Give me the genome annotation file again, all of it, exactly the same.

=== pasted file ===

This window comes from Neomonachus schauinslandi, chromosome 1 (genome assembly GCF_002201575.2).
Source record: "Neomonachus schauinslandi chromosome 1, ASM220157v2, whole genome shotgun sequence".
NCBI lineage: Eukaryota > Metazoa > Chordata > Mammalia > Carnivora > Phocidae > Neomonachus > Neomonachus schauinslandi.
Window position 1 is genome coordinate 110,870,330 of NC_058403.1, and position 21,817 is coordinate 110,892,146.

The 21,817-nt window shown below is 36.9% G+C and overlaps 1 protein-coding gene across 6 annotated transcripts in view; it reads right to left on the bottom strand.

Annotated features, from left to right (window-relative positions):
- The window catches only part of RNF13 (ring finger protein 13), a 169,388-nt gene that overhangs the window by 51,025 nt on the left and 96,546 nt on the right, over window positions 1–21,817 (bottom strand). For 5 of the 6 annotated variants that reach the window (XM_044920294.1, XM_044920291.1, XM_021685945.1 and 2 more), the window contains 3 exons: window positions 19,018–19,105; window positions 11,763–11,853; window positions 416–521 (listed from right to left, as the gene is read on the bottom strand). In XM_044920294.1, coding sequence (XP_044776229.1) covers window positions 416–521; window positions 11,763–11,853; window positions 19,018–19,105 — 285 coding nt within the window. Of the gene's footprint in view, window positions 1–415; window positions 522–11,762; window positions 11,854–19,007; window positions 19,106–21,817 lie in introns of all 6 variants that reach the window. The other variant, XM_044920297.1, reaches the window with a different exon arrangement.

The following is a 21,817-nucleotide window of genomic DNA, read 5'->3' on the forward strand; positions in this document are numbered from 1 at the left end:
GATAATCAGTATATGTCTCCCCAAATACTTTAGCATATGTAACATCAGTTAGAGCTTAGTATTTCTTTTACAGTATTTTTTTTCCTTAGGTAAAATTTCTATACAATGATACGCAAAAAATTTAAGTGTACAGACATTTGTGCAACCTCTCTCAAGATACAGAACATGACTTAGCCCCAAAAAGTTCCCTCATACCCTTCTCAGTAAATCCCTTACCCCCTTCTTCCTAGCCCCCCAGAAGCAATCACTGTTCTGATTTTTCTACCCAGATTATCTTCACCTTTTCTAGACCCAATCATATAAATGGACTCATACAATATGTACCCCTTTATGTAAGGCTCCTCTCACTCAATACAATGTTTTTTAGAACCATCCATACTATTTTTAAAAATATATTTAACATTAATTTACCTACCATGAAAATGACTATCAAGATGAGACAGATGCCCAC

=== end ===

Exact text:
This window comes from Neomonachus schauinslandi, chromosome 1 (genome assembly GCF_002201575.2).
Source record: "Neomonachus schauinslandi chromosome 1, ASM220157v2, whole genome shotgun sequence".
NCBI lineage: Eukaryota > Metazoa > Chordata > Mammalia > Carnivora > Phocidae > Neomonachus > Neomonachus schauinslandi.
Window position 1 is genome coordinate 110,870,330 of NC_058403.1, and position 21,817 is coordinate 110,892,146.

The 21,817-nt window shown below is 36.9% G+C and overlaps 1 protein-coding gene across 6 annotated transcripts in view; it reads right to left on the bottom strand.

Annotated features, from left to right (window-relative positions):
- The window catches only part of RNF13 (ring finger protein 13), a 169,388-nt gene that overhangs the window by 51,025 nt on the left and 96,546 nt on the right, over window positions 1–21,817 (bottom strand). For 5 of the 6 annotated variants that reach the window (XM_044920294.1, XM_044920291.1, XM_021685945.1 and 2 more), the window contains 3 exons: window positions 19,018–19,105; window positions 11,763–11,853; window positions 416–521 (listed from right to left, as the gene is read on the bottom strand). In XM_044920294.1, coding sequence (XP_044776229.1) covers window positions 416–521; window positions 11,763–11,853; window positions 19,018–19,105 — 285 coding nt within the window. Of the gene's footprint in view, window positions 1–415; window positions 522–11,762; window positions 11,854–19,007; window positions 19,106–21,817 lie in introns of all 6 variants that reach the window. The other variant, XM_044920297.1, reaches the window with a different exon arrangement.

The following is a 21,817-nucleotide window of genomic DNA, read 5'->3' on the forward strand; positions in this document are numbered from 1 at the left end:
GATAATCAGTATATGTCTCCCCAAATACTTTAGCATATGTAACATCAGTTAGAGCTTAGTATTTCTTTTACAGTATTTTTTTTCCTTAGGTAAAATTTCTATACAATGATACGCAAAAAATTTAAGTGTACAGACATTTGTGCAACCTCTCTCAAGATACAGAACATGACTTAGCCCCAAAAAGTTCCCTCATACCCTTCTCAGTAAATCCCTTACCCCCTTCTTCCTAGCCCCCCAGAAGCAATCACTGTTCTGATTTTTCTACCCAGATTATCTTCACCTTTTCTAGACCCAATCATATAAATGGACTCATACAATATGTACCCCTTTATGTAAGGCTCCTCTCACTCAATACAATGTTTTTTAGAACCATCCATACTATTTTTAAAAATATATTTAACATTAATTTACCTACCATGAAAATGACTATCAAGATGAGACAGATGCCCAC